I am sure that eventually Al Wakrah Souq will be as busy as the more established and well known Souq Waqif. But, despite appearances of age, this one is still under construction. Coupled with that, it was Friday morning so everything was closed so an ideal time to avoid any trace of humanity in the photo. Only the low-energy lightbulbs give away the modernity of this scene
This fort looks like it has considerable history, but in fact was built as recently as 1938, possibly as a coastguard station. It is located on the north-western coast of Qatar, facing Bahrain. These days it is a museum. The camels help to complete the cliched scene
Levanzo is the smallest of the Egadi Islands in the Mediterranean Sea west of Sicily, Italy.The ancient name of the island was “Phorbantia” which is a sort of plants growing there.Levanzo is famous for the “Grotta del Genovese” with Neolithic cave paintings and Palaeolithic graffitoes.The only built up area, in which most of the population is concentrated, is located on the southern coast of the island in a bay called the “Cala Dogana” with its white houses to reject the light of the sun.
The cathedral is located on the north side of Algiers, on a 124 m (407 ft) cliff overlooking the Bay of Algiers and was was inaugurated in 1872. It is said to align with the Notre Dame located in Marseille in France. It was difficult to get far enough back to get the whole building in a single shot, so this is a merge of 2 separate wide-angle images with perspective correction
Downtown Algiers, close to the Grand Post Office. This is fairly typical of the french colonial architecture found all over the city. Algeria gained independence from France in 1963 and one gets the impression that this was the lest time many of these buildings saw any maintenance. The resulting shabbiness has a certain charm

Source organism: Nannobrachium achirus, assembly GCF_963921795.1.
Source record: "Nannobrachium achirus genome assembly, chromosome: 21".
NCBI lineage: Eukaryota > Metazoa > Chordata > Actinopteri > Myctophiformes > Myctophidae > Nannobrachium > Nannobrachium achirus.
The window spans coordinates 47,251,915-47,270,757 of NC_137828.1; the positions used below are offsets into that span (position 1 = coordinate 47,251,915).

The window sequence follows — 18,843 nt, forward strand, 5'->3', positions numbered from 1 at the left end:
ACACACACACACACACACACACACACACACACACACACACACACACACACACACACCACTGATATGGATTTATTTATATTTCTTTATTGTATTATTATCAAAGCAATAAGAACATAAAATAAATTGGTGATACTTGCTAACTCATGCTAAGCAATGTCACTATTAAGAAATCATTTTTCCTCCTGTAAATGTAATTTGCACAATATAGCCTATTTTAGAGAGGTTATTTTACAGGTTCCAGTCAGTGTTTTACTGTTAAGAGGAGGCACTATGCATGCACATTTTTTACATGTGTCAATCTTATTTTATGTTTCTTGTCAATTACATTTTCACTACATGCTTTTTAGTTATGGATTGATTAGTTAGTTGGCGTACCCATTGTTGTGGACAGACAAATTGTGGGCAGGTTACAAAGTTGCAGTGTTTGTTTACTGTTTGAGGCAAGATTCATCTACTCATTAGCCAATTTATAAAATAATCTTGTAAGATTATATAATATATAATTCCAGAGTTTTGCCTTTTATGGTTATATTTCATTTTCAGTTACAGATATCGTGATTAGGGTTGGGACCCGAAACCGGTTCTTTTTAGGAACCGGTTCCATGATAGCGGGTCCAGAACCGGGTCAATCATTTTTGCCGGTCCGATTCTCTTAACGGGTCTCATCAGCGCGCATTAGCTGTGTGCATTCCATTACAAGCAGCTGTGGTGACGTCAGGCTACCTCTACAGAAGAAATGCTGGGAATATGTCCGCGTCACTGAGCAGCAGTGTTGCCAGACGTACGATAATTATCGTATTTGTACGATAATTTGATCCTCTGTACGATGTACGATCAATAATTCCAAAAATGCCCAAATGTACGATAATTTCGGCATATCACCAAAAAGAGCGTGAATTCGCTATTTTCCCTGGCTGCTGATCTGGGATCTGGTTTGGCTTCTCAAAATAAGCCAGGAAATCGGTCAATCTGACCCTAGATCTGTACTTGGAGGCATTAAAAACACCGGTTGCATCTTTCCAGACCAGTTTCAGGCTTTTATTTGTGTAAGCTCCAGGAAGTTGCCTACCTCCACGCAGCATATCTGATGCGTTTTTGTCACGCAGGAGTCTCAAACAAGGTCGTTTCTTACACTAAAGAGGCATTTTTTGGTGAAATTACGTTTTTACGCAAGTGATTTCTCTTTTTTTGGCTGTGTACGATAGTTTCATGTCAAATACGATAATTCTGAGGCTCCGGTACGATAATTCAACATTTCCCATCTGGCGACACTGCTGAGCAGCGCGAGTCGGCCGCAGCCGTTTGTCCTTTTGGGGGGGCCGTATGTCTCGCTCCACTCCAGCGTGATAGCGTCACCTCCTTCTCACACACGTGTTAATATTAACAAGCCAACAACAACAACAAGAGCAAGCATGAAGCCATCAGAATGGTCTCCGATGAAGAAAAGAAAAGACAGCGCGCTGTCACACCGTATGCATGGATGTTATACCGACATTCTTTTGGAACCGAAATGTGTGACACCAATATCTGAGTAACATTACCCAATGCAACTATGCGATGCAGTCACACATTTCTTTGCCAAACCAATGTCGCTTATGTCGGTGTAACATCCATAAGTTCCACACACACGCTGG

The view from my bedroom, or at least, through my balcony railings. The hotel was formerly known as the St George and was (and still is) one of the finest hotels in Algeria - Kipling, Gide, Churchill and Eisenhower stayed here. The rooms, like much of the rest of the city are looking a little tired these days and in need of some TLC. However, the charm and echos of the French colonial past are inescapable
The Pearl is symbolic of the traditional industry of Qatar, before the discovery of the oil and gas reserves. This sculpture and the skyline of West Bay symbolise just how far this small state has come in just a few years
Located on the north-west coast of Qatar lies the archaeological remains of the walled town of Zubarah. It was an important pearl fishing and trading centre until it was destroyed in 1811. It was partly resettled before being abandoned and reclaimed by desert sands in the early 1900s. The site became a Unesco world heritage site in 2013, the only archaeological site in Qatar to receive this recognition. The town walls were partly reconstructed but most of the excavations have been backfilled, so you need a fair amount of imagination to picture a once thriving settlement
I have always struggled to find an attractive shot of the Fanar, avoiding all of the less attractive aspects of modern Doha, such as traffic. I actually came across this particular aspect one evening and thought that the Fanar lit up behind a traditional stone staircase and framed by a narrow alleyway of the Souq looked rather attractive. Unfortunately, I haven’t returned in the evening with my camera since then. So here is a daytime shot, which I thing still works quite well. Pity the guy in the middle isn’t in thobes!
A view through the door to the vehicle collection in the Sheikh Faisal Bin Qassim Al-Thani Museum. The Sheikh started collecting over 45 years ago and has amassed a collection of over 70,000 items. His collection includes weapons, furniture, clothing, religious items and some 80 vehicles. It is now only possible to visit the museum by appointment and under the escort of a guide, but it is well worth the trip